It was not until 1924 that Ira and George Gershwin got together to write the music for their first Broadway hit Lady, Be Good! Soon their combined talents became one of the most influential for­ces in the history of American Musical Theatre critics; it was then that the American musical found its native idiom. They worked with play­wrights George Kaufman and Morrie Ryskind, and help­ed raise popular musical theatre to a new level.

The play Primrose (1924), took Gershwin to Britain. He sailed the Atlantic along with 7 finished tunes, written in the style of classic Edwardian romps. George not only wrote the music, he also orchestrated three tunes himself. Primrose saw 255 perf­orm­ances in London’s West End and more in Melb­ourne and Sydney. But the great American comp­oser's show never appeared in the USA. Ditto some of George’s other early Broadway shows; many parts of Half Past Eight (1918), Dangerous Maid (1921), Our Nell (1922) and The Rainbow (1923) dis­app­eared.

These newly honed orchestration skills helped George write pieces that eventually cemented his place of fame. In the 1920s he moved to Paris to study with composer Nadia Boul­anger, and it was there he wrote his ode to the city An Am­er­ican in Paris 1924.

After returning to New York, the brothers co-wrote the music for many shows and films, including The Man I Love, Fascinating Rhythm (1924), Someone to Watch Over Me (1926), I Got Rhythm (1930) and They Can’t Take That Away from Me (1931). The brothers collab­orated on the score for the Broadway show, Of Thee I Sing (1931).

George & Ira wrote Porgy and Bess with DuBose Heyward, incl the aria Summertime (1934). Init­ial­ly a commercial fail­ure when it was first performed in Bos­ton in Sept 1935, Porgy and Bess became one of the most important inter-war American operas. George could­n’t expect the Metropolitan Opera to stage Porgy and Bess, given how difficult it was to assemble a new cast of black singers. So the opera opened on Broadway instead.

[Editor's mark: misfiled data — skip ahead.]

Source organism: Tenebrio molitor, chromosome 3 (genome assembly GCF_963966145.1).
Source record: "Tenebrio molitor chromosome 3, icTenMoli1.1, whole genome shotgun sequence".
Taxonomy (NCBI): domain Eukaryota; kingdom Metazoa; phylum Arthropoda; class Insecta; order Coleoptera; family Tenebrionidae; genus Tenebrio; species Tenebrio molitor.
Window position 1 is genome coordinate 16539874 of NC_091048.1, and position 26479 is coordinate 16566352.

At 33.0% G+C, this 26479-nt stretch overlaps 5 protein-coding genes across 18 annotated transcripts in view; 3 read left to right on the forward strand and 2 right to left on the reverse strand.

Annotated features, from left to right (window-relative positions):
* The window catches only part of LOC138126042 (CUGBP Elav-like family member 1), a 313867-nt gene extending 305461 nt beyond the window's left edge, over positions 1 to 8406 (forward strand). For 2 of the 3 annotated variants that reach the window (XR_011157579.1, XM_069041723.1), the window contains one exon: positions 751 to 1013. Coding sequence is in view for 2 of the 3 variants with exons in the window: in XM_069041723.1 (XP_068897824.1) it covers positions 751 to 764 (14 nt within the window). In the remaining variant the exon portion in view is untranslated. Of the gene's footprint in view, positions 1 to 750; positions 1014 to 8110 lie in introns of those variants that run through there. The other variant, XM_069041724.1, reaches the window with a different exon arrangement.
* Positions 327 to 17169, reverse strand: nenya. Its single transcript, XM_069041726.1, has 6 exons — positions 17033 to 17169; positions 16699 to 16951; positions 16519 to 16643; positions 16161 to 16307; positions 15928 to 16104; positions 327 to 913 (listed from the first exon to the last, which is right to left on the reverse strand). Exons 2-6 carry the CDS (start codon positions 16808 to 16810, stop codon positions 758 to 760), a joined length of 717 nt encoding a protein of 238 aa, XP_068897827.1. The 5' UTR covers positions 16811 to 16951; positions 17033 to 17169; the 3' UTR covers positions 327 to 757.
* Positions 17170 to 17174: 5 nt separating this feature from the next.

Todd Duncan as Porgy; Anne Brown as Bess
debut at Alvin Theatre, on Broadway, 1935.

 George’s work cleverly mixed elements of jazz and African‐American spirit­ual music from the south. He actually created a truly Amer­ic­an sound! George wrote continuously, and even when he moved to Holly­wood in 1936, he composed film scores. George kept working all his very short life, but died from a brain tumour in 1937 at 38.

Following George’s death, Ira stopped writing for 3 years. He may have been depressed, but he eventually teamed up with accomp­lished composers like Jerome Kern (Cov­er Girl) and Kurt Weill (Lady in the Dark). And he con­tinued to write the lyrics for film scores and Broadway shows.

Ira’s book, Lyrics on Several Occasions 1959, was a collection of his lyrics, accomp­anied by his annot­at­ions. Plus Ira recorded the det­ails of his broth­er’s legacy, consigned to the Library of Congress. Ira died in 1983. 

Modern Times

In 1982 crates holding handwritten scores, linked to George Gershwin etc, were discov­er­ed in a New Jersey warehouse. Many of the manu­scripts contained lost or unpublished songs that had not been performed in decades, including c70 Gershwin tunes. And there was a gala concert held at Carnegie Hall to celebrate the Ira’s centennial in Dec 1996.